Geoff Page: ‘I used to be afraid’ and ‘One good poem’

I used to be afraid of hell

but now it’s waiting rooms that spook me,

the way they’ll soon be more recurrent,

the magazines on motoring,


on golf, on renovations or

celebrities off-guard.

Sprawled there with my fellow hapless,


we’ll feel our old friend moving closer—

always at his lazy pace.

A medico will call my name.


I’ll read the shadow in her smile.

Later, blessed with news, I’ll pay

the pert receptionists,


each day growing younger,

and prove more skilled at waving plastic.

The smell will be of indoor plants,


chronology and fear.

No doubt the illness will require

the patience of a saint,


as my late mother used to say,

not having it herself.

I used to be afraid of hell


but now I’m fairly sure these hours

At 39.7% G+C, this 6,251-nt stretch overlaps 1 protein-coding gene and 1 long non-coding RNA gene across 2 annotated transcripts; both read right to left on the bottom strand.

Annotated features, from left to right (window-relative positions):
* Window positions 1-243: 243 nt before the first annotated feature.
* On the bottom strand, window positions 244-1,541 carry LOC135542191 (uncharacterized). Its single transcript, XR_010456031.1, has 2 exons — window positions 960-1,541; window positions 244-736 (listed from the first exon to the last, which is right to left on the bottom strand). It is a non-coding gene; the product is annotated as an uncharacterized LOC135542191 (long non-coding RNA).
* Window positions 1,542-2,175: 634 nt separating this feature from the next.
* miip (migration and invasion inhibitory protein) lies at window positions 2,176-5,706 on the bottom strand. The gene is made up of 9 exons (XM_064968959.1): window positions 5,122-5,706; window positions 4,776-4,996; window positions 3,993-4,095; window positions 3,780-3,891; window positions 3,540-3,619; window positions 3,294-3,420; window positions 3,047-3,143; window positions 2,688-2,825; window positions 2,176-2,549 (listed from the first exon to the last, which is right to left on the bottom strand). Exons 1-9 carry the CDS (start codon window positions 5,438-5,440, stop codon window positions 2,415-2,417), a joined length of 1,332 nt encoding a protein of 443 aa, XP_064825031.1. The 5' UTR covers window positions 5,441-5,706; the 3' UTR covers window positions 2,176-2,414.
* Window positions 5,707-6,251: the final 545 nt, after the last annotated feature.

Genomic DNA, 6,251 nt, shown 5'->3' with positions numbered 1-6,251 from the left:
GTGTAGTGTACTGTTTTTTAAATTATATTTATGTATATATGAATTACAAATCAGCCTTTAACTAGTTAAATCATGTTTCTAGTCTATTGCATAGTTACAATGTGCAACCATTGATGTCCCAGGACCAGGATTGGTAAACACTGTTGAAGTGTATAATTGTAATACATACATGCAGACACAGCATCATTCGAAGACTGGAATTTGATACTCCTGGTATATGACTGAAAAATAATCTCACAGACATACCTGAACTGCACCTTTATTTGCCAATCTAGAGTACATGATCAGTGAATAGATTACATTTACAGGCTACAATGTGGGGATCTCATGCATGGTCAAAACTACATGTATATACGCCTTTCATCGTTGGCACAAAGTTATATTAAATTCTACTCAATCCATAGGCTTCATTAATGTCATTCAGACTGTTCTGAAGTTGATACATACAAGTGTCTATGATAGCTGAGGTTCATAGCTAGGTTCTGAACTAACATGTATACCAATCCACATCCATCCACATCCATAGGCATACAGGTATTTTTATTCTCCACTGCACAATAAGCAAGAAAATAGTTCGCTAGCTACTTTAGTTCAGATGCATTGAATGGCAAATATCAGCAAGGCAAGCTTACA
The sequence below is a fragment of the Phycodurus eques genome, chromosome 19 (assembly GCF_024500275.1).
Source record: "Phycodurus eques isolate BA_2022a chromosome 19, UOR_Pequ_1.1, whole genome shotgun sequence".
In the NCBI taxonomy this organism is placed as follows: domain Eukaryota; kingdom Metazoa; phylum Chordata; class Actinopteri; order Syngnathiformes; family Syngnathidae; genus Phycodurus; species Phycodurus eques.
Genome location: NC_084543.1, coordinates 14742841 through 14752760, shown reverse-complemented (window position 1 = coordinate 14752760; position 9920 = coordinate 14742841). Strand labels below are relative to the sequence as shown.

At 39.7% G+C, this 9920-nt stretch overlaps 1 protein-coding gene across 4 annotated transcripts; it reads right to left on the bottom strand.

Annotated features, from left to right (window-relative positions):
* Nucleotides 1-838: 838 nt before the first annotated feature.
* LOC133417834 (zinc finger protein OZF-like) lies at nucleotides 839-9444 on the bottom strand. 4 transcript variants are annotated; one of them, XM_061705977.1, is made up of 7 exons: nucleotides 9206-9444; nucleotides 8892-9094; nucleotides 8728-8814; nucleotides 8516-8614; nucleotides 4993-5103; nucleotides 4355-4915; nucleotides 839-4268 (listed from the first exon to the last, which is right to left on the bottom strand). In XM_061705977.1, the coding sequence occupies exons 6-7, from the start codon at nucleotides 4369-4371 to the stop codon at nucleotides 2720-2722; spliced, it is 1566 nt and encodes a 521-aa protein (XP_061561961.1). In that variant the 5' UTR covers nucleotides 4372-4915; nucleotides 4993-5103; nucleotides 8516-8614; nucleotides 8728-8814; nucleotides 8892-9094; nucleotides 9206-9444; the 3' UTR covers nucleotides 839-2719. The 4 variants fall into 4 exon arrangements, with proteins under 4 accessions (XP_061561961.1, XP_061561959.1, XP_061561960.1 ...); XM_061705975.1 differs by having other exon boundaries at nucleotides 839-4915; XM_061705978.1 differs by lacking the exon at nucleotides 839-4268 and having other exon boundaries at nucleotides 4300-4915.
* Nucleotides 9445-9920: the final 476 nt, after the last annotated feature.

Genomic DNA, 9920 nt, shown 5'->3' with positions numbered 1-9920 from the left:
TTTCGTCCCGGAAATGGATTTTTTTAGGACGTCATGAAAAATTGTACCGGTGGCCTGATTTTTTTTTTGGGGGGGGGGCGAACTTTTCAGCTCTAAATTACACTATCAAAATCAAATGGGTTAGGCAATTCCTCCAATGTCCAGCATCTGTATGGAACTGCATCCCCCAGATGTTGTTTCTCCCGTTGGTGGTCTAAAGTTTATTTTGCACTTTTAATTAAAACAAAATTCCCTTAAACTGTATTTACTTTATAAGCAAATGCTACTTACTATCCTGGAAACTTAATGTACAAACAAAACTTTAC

so filled with ennui will be

punishment enough.
Geoff Page



One good poem

“Everyone has one good poem”,

David Campbell used to say,

and seemed to mean it, more or less,

half-joking in his gentry way.


Was poetry an art, we thought,

that everyone might master once,

should the winds be favourable

for hours or days or weeks or months,


a wide, benign democracy

where talent was of no concern,

where dedication mattered least

and every hopeful had a turn?


More likely he thought life a poem

whose unique essence one might seize

if one’s eyes were sharp enough

and one’s rhythms at their ease.


What other art, we thought, behaves

like this one with its zest for chance—

and no materials required

beyond a biro’s fitful dance?


Did everyone have just one poem?

For D.C. two might overlap.

“Mothers and Daughters”, I’d suggest

but in some weathers, “Windy Gap”.


And if, by chance, you’ve missed his work

it still sings on the internet.

Decades on from David’s death

those “cruel girls” are smiling yet.

                                    Geoff Page





















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